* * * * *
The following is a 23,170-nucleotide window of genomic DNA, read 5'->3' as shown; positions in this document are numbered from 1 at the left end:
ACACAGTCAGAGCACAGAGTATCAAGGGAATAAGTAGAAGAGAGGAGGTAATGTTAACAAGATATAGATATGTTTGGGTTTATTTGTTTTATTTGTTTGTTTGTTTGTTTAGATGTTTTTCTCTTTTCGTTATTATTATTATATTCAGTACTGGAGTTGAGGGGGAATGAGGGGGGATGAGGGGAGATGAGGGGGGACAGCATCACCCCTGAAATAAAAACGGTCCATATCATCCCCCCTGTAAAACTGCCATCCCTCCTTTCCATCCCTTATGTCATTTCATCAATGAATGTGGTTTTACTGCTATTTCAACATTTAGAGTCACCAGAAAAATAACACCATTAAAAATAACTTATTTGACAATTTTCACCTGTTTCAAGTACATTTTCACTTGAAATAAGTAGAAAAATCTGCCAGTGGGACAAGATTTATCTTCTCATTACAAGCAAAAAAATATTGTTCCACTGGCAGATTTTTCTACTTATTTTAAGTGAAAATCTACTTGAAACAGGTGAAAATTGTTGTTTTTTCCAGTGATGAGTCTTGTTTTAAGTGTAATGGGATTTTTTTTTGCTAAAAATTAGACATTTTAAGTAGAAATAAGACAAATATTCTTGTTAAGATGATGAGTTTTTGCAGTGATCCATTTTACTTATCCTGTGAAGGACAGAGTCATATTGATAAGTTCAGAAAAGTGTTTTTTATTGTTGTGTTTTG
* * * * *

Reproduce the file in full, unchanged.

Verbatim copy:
The following is a 23,170-nucleotide window of genomic DNA, read 5'->3' as shown; positions in this document are numbered from 1 at the left end:
ACACAGTCAGAGCACAGAGTATCAAGGGAATAAGTAGAAGAGAGGAGGTAATGTTAACAAGATATAGATATGTTTGGGTTTATTTGTTTTATTTGTTTGTTTGTTTGTTTAGATGTTTTTCTCTTTTCGTTATTATTATTATATTCAGTACTGGAGTTGAGGGGGAATGAGGGGGGATGAGGGGAGATGAGGGGGGACAGCATCACCCCTGAAATAAAAACGGTCCATATCATCCCCCCTGTAAAACTGCCATCCCTCCTTTCCATCCCTTATGTCATTTCATCAATGAATGTGGTTTTACTGCTATTTCAACATTTAGAGTCACCAGAAAAATAACACCATTAAAAATAACTTATTTGACAATTTTCACCTGTTTCAAGTACATTTTCACTTGAAATAAGTAGAAAAATCTGCCAGTGGGACAAGATTTATCTTCTCATTACAAGCAAAAAAATATTGTTCCACTGGCAGATTTTTCTACTTATTTTAAGTGAAAATCTACTTGAAACAGGTGAAAATTGTTGTTTTTTCCAGTGATGAGTCTTGTTTTAAGTGTAATGGGATTTTTTTTTGCTAAAAATTAGACATTTTAAGTAGAAATAAGACAAATATTCTTGTTAAGATGATGAGTTTTTGCAGTGATCCATTTTACTTATCCTGTGAAGGACAGAGTCATATTGATAAGTTCAGAAAAGTGTTTTTTATTGTTGTGTTTTG